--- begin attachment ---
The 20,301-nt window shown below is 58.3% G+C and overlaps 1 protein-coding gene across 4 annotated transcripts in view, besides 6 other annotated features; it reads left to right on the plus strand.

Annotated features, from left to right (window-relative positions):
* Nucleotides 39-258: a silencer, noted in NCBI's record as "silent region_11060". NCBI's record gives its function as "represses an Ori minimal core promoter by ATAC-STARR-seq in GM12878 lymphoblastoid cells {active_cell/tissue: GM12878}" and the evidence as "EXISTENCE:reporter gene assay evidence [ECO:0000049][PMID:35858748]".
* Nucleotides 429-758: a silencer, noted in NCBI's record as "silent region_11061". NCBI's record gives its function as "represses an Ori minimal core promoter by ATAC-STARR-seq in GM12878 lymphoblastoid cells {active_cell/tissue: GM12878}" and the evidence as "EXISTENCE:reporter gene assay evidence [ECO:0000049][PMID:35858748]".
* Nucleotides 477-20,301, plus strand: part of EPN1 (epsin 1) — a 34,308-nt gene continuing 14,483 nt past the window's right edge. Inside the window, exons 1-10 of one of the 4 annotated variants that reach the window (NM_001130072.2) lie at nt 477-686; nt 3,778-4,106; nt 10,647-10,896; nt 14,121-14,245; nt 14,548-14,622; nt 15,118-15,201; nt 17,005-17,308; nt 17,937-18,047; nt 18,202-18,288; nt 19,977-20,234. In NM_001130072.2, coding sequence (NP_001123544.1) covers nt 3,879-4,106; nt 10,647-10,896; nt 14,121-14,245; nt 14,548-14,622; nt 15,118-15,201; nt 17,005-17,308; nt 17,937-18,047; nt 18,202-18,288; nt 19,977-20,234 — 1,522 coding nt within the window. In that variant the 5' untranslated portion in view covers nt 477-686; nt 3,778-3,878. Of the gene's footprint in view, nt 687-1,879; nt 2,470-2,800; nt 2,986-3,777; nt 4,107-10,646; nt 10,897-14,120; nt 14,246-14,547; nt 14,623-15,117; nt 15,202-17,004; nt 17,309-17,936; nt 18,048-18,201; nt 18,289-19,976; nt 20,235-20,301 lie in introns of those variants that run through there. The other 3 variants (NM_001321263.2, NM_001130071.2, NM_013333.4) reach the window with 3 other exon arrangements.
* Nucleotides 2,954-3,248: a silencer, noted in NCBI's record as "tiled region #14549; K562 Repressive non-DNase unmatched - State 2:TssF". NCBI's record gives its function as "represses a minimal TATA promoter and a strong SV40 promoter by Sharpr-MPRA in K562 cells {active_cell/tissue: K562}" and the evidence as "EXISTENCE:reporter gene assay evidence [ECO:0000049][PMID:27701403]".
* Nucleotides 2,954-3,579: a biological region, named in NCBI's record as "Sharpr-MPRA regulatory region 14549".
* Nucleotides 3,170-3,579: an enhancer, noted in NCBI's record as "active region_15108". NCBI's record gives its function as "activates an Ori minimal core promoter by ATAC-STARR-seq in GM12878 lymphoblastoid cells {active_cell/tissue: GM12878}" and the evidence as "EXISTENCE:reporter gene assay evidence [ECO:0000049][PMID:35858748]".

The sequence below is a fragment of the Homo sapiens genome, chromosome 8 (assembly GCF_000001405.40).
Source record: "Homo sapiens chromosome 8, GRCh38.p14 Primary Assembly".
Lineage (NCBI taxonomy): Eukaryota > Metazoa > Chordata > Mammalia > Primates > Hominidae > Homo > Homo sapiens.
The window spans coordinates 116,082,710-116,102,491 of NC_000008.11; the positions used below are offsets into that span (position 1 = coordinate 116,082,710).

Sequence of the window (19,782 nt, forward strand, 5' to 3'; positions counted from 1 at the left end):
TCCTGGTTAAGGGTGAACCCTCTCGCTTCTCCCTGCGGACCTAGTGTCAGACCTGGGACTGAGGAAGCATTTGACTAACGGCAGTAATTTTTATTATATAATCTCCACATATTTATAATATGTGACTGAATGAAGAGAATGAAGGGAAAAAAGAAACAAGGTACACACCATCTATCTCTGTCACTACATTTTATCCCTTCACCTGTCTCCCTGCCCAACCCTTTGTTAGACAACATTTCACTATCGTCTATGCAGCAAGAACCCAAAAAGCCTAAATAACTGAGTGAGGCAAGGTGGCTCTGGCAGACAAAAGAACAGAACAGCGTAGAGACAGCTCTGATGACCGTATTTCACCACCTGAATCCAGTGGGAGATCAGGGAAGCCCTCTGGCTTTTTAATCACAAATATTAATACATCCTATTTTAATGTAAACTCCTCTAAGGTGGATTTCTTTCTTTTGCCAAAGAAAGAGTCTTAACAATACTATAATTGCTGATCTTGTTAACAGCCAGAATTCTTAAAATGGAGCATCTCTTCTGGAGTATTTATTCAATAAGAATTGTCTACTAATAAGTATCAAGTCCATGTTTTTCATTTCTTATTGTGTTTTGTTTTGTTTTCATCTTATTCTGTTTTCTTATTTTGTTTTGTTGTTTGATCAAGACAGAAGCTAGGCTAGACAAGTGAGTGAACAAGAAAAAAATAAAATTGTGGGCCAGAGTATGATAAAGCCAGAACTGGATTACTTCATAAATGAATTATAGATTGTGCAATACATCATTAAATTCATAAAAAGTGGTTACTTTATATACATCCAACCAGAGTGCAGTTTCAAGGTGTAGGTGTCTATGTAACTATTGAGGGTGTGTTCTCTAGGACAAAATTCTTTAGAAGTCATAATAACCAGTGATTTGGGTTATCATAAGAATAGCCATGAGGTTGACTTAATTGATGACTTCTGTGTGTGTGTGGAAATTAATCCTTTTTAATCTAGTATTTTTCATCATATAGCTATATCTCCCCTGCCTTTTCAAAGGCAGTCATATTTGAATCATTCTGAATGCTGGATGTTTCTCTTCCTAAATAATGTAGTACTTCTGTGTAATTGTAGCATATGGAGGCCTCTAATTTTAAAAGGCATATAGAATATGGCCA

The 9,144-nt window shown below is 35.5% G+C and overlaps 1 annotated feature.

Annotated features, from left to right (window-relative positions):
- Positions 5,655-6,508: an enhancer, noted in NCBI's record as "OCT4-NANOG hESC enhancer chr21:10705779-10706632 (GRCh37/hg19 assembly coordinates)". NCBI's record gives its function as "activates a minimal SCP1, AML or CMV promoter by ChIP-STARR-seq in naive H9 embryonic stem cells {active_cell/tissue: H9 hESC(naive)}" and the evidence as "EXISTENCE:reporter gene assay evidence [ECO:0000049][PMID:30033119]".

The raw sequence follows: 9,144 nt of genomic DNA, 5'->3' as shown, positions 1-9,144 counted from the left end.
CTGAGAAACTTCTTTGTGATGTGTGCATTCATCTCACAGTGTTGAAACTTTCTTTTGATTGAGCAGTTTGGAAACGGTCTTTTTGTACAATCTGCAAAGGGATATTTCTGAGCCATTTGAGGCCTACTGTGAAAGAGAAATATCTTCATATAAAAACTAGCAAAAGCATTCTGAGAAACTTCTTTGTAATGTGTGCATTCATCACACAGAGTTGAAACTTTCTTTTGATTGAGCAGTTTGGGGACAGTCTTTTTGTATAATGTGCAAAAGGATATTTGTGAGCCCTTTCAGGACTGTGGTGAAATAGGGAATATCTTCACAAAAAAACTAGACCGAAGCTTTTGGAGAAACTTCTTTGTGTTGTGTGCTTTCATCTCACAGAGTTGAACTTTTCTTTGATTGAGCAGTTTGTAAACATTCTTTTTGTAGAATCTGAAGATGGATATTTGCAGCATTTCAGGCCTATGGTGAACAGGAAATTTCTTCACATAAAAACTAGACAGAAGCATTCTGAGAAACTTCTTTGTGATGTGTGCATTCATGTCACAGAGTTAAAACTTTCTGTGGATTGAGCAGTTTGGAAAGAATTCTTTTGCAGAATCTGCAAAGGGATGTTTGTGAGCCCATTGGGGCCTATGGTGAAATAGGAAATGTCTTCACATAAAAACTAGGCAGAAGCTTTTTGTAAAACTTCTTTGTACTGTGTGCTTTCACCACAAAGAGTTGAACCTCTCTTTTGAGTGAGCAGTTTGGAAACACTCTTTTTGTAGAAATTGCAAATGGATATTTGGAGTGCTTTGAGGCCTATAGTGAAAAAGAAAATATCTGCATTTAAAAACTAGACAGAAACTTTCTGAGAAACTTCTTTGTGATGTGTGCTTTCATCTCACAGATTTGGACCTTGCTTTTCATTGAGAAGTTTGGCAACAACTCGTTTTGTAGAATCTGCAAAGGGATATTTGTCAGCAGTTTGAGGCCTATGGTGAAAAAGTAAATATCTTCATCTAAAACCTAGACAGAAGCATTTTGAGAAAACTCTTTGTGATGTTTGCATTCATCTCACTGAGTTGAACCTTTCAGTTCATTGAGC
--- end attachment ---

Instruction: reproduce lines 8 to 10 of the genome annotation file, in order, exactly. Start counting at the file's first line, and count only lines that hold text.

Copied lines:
* Nucleotides 3,170-3,579: an enhancer, noted in NCBI's record as "active region_15108". NCBI's record gives its function as "activates an Ori minimal core promoter by ATAC-STARR-seq in GM12878 lymphoblastoid cells {active_cell/tissue: GM12878}" and the evidence as "EXISTENCE:reporter gene assay evidence [ECO:0000049][PMID:35858748]".

The sequence below is a fragment of the Homo sapiens genome, chromosome 8 (assembly GCF_000001405.40).
Source record: "Homo sapiens chromosome 8, GRCh38.p14 Primary Assembly".